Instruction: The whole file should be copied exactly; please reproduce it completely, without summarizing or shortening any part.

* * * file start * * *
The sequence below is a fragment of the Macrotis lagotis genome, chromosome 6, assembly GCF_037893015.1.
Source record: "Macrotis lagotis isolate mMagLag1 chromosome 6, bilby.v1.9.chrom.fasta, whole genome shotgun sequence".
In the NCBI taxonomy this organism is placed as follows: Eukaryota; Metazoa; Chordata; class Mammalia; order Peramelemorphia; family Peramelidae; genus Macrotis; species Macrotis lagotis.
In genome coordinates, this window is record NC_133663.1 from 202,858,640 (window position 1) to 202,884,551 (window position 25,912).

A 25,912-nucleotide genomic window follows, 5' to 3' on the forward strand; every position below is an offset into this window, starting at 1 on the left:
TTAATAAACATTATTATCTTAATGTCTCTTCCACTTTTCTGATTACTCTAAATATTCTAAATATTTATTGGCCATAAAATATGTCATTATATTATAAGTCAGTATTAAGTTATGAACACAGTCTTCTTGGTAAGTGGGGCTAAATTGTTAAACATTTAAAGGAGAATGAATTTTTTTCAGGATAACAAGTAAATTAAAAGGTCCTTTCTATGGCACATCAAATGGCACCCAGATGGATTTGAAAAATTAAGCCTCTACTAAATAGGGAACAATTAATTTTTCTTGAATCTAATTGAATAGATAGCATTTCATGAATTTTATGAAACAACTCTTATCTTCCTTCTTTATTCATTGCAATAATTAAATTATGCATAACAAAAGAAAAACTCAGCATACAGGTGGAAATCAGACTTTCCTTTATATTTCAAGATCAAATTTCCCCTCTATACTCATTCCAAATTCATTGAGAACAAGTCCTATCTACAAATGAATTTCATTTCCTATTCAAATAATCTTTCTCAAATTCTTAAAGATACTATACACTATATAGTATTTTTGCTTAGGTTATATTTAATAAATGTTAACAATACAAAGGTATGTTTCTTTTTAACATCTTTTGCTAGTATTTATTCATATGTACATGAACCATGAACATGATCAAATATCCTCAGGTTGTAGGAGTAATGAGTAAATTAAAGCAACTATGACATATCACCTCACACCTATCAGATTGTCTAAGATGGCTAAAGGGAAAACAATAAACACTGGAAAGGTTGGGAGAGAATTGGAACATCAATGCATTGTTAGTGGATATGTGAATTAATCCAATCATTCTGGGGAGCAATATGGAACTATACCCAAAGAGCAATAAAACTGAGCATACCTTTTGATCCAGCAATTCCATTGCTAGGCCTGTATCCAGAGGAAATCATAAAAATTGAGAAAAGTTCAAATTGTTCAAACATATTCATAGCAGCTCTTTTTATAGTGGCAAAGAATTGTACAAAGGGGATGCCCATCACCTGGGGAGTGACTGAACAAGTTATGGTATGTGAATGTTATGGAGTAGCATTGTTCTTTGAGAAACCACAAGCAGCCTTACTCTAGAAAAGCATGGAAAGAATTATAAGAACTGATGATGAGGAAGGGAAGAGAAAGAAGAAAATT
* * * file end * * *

The sequence below is a fragment of the Macrotis lagotis genome, chromosome 6, assembly GCF_037893015.1.
Source record: "Macrotis lagotis isolate mMagLag1 chromosome 6, bilby.v1.9.chrom.fasta, whole genome shotgun sequence".
In the NCBI taxonomy this organism is placed as follows: Eukaryota; Metazoa; Chordata; class Mammalia; order Peramelemorphia; family Peramelidae; genus Macrotis; species Macrotis lagotis.
In genome coordinates, this window is record NC_133663.1 from 202,858,640 (window position 1) to 202,884,551 (window position 25,912).

A 25,912-nucleotide genomic window follows, 5' to 3' on the forward strand; every position below is an offset into this window, starting at 1 on the left:
TTAATAAACATTATTATCTTAATGTCTCTTCCACTTTTCTGATTACTCTAAATATTCTAAATATTTATTGGCCATAAAATATGTCATTATATTATAAGTCAGTATTAAGTTATGAACACAGTCTTCTTGGTAAGTGGGGCTAAATTGTTAAACATTTAAAGGAGAATGAATTTTTTTCAGGATAACAAGTAAATTAAAAGGTCCTTTCTATGGCACATCAAATGGCACCCAGATGGATTTGAAAAATTAAGCCTCTACTAAATAGGGAACAATTAATTTTTCTTGAATCTAATTGAATAGATAGCATTTCATGAATTTTATGAAACAACTCTTATCTTCCTTCTTTATTCATTGCAATAATTAAATTATGCATAACAAAAGAAAAACTCAGCATACAGGTGGAAATCAGACTTTCCTTTATATTTCAAGATCAAATTTCCCCTCTATACTCATTCCAAATTCATTGAGAACAAGTCCTATCTACAAATGAATTTCATTTCCTATTCAAATAATCTTTCTCAAATTCTTAAAGATACTATACACTATATAGTATTTTTGCTTAGGTTATATTTAATAAATGTTAACAATACAAAGGTATGTTTCTTTTTAACATCTTTTGCTAGTATTTATTCATATGTACATGAACCATGAACATGATCAAATATCCTCAGGTTGTAGGAGTAATGAGTAAATTAAAGCAACTATGACATATCACCTCACACCTATCAGATTGTCTAAGATGGCTAAAGGGAAAACAATAAACACTGGAAAGGTTGGGAGAGAATTGGAACATCAATGCATTGTTAGTGGATATGTGAATTAATCCAATCATTCTGGGGAGCAATATGGAACTATACCCAAAGAGCAATAAAACTGAGCATACCTTTTGATCCAGCAATTCCATTGCTAGGCCTGTATCCAGAGGAAATCATAAAAATTGAGAAAAGTTCAAATTGTTCAAACATATTCATAGCAGCTCTTTTTATAGTGGCAAAGAATTGTACAAAGGGGATGCCCATCACCTGGGGAGTGACTGAACAAGTTATGGTATGTGAATGTTATGGAGTAGCATTGTTCTTTGAGAAACCACAAGCAGCCTTACTCTAGAAAAGCATGGAAAGAATTATAAGAACTGATGATGAGGAAGGGAAGAGAAAGAAGAAAATT